plant-based meals

A recent study compared the effects on insulin levels in type 2 diabetes patients after eating plant-based meals and meals containing meat.


Currently, in the United States, there are an estimated 114 million people who either have or are at risk of developing diabetes. With this number continuing to rise and the cost of insulin for treatment skyrocketing, there is a need for alternative treatments and preventative measures. Could the food on our plates be the answer?

Previous studies have intensely focused on the role of diet in the development and progression to type 2 diabetes. With some studies providing evidence there is a link between high consumption of red meat, especially processed meat and the incidence of type 2 diabetes. Individuals who eat processed meat are one third more likely to develop diabetes compared to those who do not eat it and meat eaters are half as likely to develop diabetes compared to vegetarians. Are plant-based meals that much more beneficial for type 2 diabetes patients?

A randomized, crossover trial including 20 men with type 2 diabetes was conducted in the Czech Republic to compare the effects of plant-based meals compared to meals containing meat had on insulin levels. The results were recently published in Nutrients.

High insulin secretion

Each participant received meals consisting of either a meat-based burger or a tofu-based veggie burger. Both meals contained the same amount calories and the ratio of macronutrients (e.g. fat, protein and carbohydrates). The results showed that insulin secretion increased more after the plant-based meal compared to after the meat-based meal.

The researchers also observed an increase in incretin hormones after eating the plant-based meal. Incretin hormones are released after eating to amplify the release of insulin from pancreatic beta cells and thereby stimulating a decrease in blood glucose levels.

Improved beta-cell function

Improved beta-cell function was also shown after the participants consumed the plant-based meal. This is important as pancreatic beta cells are unique cells in the pancreas responsible for synthesizing, storing and releasing insulin. People with diabetes typically have diminished beta cells, therefore preservation of beta cells’ ability to produce insulin is pivotal for diabetes treatment.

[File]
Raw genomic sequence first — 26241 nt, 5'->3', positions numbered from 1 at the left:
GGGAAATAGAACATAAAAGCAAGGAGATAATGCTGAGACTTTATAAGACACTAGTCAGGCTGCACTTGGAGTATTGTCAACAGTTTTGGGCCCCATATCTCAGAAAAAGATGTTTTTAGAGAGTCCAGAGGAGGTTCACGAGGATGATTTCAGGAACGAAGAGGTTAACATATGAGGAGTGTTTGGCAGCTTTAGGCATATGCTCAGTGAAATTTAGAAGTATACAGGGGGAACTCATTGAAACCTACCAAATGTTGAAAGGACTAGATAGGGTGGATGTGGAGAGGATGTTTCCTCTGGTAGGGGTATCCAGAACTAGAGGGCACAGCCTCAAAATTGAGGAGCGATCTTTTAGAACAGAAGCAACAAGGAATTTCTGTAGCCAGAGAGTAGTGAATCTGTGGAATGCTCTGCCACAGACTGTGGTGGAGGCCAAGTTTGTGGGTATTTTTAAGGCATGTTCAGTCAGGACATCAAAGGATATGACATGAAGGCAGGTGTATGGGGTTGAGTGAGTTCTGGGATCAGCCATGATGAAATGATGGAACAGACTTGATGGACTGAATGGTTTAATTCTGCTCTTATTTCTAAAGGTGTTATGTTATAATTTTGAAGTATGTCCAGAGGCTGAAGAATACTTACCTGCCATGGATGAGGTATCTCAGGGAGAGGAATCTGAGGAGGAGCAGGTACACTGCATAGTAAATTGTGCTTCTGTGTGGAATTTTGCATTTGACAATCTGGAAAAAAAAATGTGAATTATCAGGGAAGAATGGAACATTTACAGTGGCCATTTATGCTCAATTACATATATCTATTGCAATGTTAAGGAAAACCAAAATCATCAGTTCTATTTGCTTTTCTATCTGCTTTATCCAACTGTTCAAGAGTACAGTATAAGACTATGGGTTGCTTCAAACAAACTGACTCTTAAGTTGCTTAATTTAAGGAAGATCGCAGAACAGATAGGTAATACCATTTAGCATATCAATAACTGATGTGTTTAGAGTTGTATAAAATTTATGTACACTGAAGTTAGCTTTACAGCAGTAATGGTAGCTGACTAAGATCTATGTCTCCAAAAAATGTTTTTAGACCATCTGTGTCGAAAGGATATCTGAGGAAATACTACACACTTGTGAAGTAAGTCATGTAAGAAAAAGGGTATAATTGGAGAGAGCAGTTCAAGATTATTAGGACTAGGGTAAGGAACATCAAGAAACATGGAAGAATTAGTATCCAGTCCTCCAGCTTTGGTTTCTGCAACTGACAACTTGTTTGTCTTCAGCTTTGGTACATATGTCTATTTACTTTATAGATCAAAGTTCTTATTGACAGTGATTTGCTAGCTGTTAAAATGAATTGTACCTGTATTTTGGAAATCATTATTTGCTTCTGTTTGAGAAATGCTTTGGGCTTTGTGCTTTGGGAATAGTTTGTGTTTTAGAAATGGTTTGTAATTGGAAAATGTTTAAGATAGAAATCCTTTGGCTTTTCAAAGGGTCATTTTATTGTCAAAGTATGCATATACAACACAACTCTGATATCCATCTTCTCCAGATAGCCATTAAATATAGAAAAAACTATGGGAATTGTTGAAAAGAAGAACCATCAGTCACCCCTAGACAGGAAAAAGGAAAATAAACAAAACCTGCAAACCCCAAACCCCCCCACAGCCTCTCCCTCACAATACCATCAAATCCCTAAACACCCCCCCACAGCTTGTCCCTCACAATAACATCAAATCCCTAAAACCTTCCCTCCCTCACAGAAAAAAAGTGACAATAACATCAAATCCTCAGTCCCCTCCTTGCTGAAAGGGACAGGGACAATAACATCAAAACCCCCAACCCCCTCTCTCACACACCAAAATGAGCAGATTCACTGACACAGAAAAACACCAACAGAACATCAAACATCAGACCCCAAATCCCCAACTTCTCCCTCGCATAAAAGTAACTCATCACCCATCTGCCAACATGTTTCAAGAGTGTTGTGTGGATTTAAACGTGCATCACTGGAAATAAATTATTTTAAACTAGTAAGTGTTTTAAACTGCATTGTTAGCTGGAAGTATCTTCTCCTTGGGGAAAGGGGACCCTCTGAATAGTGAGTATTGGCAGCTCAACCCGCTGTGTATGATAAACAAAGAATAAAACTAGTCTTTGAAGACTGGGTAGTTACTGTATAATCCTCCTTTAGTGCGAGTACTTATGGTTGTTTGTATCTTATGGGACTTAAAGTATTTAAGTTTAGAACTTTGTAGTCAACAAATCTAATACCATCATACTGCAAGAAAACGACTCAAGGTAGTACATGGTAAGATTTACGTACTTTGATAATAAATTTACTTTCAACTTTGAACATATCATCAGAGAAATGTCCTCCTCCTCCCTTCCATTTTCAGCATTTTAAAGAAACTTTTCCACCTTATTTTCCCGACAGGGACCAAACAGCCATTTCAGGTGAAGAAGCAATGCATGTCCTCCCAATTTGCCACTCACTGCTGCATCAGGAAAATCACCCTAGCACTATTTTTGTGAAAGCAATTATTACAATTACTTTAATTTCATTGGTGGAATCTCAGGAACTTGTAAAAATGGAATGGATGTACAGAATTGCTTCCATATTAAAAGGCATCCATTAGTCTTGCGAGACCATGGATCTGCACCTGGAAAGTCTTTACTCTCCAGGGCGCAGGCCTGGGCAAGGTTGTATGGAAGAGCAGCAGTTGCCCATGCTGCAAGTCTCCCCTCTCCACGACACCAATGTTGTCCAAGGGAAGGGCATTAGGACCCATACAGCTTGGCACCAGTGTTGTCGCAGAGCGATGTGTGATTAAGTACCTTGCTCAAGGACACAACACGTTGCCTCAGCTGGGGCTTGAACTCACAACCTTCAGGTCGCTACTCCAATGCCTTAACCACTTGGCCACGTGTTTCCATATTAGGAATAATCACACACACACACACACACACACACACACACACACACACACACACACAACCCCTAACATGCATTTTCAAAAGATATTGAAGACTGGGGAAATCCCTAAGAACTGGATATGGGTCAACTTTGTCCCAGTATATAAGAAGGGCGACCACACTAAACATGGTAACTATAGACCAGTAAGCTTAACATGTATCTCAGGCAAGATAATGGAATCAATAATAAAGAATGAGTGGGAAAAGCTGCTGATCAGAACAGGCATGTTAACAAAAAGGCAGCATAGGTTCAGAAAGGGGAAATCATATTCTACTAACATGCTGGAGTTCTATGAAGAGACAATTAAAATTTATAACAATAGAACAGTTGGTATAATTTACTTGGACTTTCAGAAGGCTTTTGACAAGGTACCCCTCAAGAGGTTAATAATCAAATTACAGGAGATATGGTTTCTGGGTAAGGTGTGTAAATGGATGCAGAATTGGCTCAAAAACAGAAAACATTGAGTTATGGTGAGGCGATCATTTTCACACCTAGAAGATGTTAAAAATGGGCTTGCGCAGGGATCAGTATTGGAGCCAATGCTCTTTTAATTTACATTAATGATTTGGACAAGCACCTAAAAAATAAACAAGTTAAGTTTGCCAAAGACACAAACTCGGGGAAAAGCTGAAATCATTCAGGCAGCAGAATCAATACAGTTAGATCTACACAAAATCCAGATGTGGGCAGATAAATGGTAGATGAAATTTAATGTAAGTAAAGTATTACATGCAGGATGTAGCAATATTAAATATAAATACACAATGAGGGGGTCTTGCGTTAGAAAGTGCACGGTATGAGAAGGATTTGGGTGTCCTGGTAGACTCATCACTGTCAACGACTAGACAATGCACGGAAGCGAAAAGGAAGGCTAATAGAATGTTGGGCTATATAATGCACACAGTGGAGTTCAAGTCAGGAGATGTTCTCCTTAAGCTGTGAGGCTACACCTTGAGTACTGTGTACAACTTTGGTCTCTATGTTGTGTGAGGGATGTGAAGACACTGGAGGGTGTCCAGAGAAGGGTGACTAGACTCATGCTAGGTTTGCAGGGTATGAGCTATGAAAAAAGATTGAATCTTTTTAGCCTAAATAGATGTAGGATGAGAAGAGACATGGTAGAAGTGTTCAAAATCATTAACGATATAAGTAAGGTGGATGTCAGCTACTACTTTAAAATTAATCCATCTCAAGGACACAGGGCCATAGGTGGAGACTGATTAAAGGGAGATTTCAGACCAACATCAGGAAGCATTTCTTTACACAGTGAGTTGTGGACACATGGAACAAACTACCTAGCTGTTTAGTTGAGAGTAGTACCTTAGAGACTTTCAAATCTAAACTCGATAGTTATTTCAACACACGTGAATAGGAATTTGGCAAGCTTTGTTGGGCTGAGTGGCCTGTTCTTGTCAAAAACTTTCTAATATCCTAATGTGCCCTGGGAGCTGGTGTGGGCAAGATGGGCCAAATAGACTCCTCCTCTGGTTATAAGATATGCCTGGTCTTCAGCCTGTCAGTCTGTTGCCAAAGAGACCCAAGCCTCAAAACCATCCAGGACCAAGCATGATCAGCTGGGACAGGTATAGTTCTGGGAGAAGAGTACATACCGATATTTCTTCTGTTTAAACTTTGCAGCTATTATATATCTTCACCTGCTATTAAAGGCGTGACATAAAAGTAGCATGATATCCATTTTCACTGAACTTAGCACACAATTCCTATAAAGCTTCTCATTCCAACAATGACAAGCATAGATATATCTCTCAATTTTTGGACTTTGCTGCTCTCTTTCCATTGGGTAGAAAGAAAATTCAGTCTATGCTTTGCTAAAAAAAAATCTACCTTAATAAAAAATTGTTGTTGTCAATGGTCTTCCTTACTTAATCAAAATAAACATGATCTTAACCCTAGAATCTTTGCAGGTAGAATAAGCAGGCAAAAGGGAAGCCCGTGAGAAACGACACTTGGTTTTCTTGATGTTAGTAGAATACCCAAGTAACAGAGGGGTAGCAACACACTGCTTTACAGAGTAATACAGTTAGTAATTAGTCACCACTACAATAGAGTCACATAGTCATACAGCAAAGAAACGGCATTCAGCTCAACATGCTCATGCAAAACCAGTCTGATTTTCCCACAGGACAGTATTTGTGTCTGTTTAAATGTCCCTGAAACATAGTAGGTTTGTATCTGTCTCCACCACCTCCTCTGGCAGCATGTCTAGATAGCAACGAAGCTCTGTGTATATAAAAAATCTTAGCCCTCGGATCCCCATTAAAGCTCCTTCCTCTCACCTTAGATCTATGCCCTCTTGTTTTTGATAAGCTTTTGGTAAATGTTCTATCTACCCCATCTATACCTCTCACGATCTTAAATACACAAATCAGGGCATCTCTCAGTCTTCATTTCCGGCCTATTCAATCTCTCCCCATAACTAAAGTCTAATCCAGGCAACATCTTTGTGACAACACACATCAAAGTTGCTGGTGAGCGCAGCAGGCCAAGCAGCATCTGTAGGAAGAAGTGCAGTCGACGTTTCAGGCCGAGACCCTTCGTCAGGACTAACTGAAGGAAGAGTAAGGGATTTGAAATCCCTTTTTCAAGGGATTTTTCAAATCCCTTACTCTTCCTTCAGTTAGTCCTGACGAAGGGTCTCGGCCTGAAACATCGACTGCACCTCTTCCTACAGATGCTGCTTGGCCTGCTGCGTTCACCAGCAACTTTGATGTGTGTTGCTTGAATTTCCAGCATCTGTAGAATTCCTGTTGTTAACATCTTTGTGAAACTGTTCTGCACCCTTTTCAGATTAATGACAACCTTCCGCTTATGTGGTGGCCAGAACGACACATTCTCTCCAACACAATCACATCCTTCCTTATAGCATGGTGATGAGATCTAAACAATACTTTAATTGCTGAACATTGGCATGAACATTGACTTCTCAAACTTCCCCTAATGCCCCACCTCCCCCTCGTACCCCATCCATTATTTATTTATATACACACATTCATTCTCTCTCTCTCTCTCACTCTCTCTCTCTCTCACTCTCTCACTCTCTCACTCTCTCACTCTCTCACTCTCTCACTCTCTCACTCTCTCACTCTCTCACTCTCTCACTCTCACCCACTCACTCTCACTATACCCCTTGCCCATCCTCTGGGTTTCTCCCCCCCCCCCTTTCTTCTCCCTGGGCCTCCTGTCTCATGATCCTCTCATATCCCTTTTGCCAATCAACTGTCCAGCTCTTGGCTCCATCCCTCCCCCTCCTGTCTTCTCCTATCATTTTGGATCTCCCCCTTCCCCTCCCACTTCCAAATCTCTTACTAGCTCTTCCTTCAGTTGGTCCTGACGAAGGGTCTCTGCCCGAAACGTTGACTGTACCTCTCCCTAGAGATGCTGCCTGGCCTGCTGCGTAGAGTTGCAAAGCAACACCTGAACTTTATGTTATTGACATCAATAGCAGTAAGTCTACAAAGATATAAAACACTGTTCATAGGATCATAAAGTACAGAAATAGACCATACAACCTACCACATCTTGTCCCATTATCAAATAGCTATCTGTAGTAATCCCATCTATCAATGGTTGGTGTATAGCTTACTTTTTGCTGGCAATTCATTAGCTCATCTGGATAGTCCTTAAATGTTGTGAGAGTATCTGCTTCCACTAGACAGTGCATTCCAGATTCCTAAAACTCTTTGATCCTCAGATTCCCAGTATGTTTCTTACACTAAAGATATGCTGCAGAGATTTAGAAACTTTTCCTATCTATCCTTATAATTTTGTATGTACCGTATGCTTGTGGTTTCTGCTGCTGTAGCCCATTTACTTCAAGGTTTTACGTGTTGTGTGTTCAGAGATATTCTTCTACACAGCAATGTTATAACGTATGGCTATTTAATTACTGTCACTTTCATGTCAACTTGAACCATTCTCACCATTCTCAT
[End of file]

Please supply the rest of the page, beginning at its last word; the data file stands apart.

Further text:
These results are consistent with previous studies. One study found by introducing a plant-based diet for overweight adults over the course of 16-weeks improved insulin resistance and beta-cell function. Other studies have shown plant-based diets are effective in managing and even reversing type 2 diabetes, along with evidence that vegetarians have half the risk of non-vegetarians for developing diabetes.

Based on these promising results and in conjunction with previous research, the consumption of plant-based meals has the potential to be a frontline prevention method and treatment for type 2 diabetes.

Written by Lacey Hizartzidis, PhD


  1. Kahleova H, Tura A, Klementova M, Thieme L, Haluzik M, Pavlovicova R, Hill M, Pelikanova T. A Plant-Based Meal Stimulates Incretin and Insulin Secretion More Than an Energy- and Macronutrient-Matched Standard Meal in Type 2 Diabetes: A Randomized Crossover Study. Nutrients. 2019 Feb 26;11(3). pii: E486. doi:10.3390/nu11030486.
  2. Plant-based meals improve insulin and incretin secretion in those with type 2 diabetes. EurekAlert website Accessed March 21, 2019.
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